I wonder if the people who go to Las Vegas know that the United States is facing an economical challenge. I also wonder if they know and understand that people are not supposed to have money to burn. I only ask this because I’ve seen a whole lot of people throwing money into machines and on tables and at scantily clad women while I’ve been in Las Vegas the past few days.
If I were not a person who read or watched television and only based my knowledge of the condition of the American economy on what I have seen the past two days; I would honestly assume that we were the richest nation on earth, we have no poor or homeless, everyone had jobs, everyone was secure, and everyone had hundreds and hundreds of dollars to just give away.
I sat with a group of older gentlemen this afternoon who were a-waitin for their “women-folk.” Yes, they actually did call them their “women-folk.” We were all in this amazing Parisian bakery inside the Paris Hotel and Casino. I was eating this chocolate twist that made me want to do a little happy dance, as it was almost as wonderful as the one I had when we were really in Paris, France. I was totally enjoying the decadence of it all without one ounce of guilt, when these gentlemen asked if they could use the extra chairs at my little table.
They were from Alabama, and they wanted to sit and wait for their “women-folk” who were shopping, would I mind if they just “sat a spell?” How could I possibly refuse?
The liberal lesbian from California with three white men from Alabama with their “God Bless America” baseball hats, their fanny packs, and their “Bama” t-shirts. What on earth could possibly go wrong?
Had I won any money they asked? Yes, I had won a little right here in the Paris Casino. What was I playing? The nickel Wheel of Fortune machine. Was I in Las Vegas on vacation? Yes, I suppose I was. Was I with my husband? No, I wasn’t married. “A pretty little thing (which sounds like thang in that southern drawl) like you?” “I just caint believe a man hasn’t laid claim to you.”
Now – at this particular point in time – I wondered if I really needed to make my gay-marriage, gay-rights stump speech. Did I really need to attack these 3 old white southern men who were simply a-waitin for their women-folk? Would it make a difference? Would they even understand what I was a-sayin?
They didn’t give me any time to answer them as they started drinking their Parisian coffee and talking politics amongst themselves. I started to eat my chocolate twist a little faster as I was sure the Republican rhetoric was going to force me from the table. I was thinking of what liberal comment I could make before leaving the table, and what gay image I could leave with them. I was preparing my little speech in my head when I heard one of them say: “I sure hope The President shows that Romney a thang or two in the debates. That poor white boy don’t stand a chance.”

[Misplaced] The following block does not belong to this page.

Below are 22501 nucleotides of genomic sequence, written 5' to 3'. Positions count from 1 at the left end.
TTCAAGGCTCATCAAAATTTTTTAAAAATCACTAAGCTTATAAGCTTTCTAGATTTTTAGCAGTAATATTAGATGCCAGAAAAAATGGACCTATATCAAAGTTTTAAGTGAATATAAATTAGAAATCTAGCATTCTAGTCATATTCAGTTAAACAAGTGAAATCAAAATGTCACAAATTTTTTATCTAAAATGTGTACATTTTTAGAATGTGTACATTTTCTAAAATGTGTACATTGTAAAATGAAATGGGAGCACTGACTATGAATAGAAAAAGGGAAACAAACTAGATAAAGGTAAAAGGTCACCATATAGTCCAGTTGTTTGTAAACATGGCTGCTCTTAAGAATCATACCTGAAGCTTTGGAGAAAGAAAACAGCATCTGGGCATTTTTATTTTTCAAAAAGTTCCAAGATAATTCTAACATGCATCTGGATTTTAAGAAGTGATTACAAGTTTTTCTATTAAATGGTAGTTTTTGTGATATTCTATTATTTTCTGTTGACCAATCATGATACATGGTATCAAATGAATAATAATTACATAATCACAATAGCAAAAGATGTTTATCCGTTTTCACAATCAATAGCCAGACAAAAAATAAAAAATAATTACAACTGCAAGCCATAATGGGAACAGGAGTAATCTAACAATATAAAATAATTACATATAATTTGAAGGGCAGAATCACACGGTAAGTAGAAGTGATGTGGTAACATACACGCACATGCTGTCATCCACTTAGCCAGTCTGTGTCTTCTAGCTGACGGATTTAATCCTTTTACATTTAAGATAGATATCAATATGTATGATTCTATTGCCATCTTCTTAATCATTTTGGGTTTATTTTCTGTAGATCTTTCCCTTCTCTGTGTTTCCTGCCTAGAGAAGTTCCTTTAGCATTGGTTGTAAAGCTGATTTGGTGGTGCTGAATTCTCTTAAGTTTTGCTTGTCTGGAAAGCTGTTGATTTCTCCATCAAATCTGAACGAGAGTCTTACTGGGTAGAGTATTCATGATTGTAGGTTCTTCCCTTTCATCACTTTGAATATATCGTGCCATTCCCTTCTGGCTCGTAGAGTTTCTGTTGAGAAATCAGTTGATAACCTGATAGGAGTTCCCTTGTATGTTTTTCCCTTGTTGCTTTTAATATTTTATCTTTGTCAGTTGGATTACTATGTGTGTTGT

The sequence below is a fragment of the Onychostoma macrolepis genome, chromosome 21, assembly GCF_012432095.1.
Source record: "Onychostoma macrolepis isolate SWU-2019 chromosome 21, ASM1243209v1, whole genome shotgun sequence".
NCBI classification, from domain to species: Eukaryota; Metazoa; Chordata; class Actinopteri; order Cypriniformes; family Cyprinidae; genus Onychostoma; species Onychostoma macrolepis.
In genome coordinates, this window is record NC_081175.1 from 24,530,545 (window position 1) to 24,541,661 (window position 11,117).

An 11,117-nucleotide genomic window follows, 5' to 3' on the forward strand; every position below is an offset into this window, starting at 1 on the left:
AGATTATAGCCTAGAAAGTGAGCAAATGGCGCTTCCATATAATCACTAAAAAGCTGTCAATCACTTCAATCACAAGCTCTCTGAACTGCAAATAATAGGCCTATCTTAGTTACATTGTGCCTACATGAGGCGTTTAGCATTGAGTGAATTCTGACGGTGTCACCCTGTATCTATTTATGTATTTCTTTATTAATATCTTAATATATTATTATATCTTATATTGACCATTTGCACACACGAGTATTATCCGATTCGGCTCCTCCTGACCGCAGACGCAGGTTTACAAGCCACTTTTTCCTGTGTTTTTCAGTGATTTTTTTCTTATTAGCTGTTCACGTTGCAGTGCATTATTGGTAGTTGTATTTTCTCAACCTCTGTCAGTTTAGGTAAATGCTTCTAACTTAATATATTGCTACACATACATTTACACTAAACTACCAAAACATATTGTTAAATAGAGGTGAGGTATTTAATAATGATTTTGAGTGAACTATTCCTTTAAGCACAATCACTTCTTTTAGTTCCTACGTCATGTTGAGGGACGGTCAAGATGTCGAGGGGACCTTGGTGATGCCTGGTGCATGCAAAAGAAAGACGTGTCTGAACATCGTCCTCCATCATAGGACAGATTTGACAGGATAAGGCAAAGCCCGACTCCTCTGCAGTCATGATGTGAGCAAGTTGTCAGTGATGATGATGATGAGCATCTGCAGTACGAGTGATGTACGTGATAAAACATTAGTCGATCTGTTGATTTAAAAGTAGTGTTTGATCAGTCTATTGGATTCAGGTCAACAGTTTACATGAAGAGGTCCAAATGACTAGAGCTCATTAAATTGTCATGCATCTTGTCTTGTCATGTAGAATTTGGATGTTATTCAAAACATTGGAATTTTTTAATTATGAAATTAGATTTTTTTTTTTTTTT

I must have had this look of total shock on my face as these 3 men looked at me and apologized if they had offended me. I told them that I was not offended on any level and I apologized to them for just assuming they were white, southern Baptist, racist, homophobic men from Alabama. They roared with laughter and said that no they indeed were not, but their “women-folk” most certainly would fit that description!
I sat with these three men for another 45 minutes and we talked about more things than I could ever write on paper. These men were sweet and funny and knew the ways of the world. They hated the south of the 1960’s and never agreed with the whole slavery thang. They aren’t fans of the Rebel flag, they don’t like re-hashing the Civil War, they believe in the freedom of and from religion and don’t believe it has any place in government. They think Paul Ryan looks like Eddie Munster and they called Mitt Romney: “Milk-Toast.” I’m not exactly sure, but I don’t think it was a positive thang.
They do not like Chick-Fil-A, they love, love, love college football and confirmed for me that football in the south truly is a religion. These men were WWII veterans, and their voices changed when they spoke of their service to this Country during WWII. War has a way of defining the people who fight in it, and live to tell the tale. Their eyes filled with tears and they spoke softly of buddies who never came home and they told me that some 70 years later they have never really come to terms with the men they were told to kill. Indeed – war changes people.
I wanted to stay and meet the “women-folk” but I somehow knew that I would have absolutely nothing in common with these women, so I hugged each of these men, and went on my way. I stopped at a bench, pulled out my journal, and wrote down everything I could remember from the past 45 minutes. It was like taking notes during a college lecture on history, religion, philosophy, sports, politics and human nature all in one course!
I will smile every time I watch an Alabama football game knowing that these three men are somewhere together cheering on their Crimson-Tide. I will forever be grateful for their honesty, their kindness and the lessons learned in that Parisian Bakery in the Paris Hotel and Casino in Las Vegas. The jackpot I hit with these three men was far better than any I could have hit from a slot machine.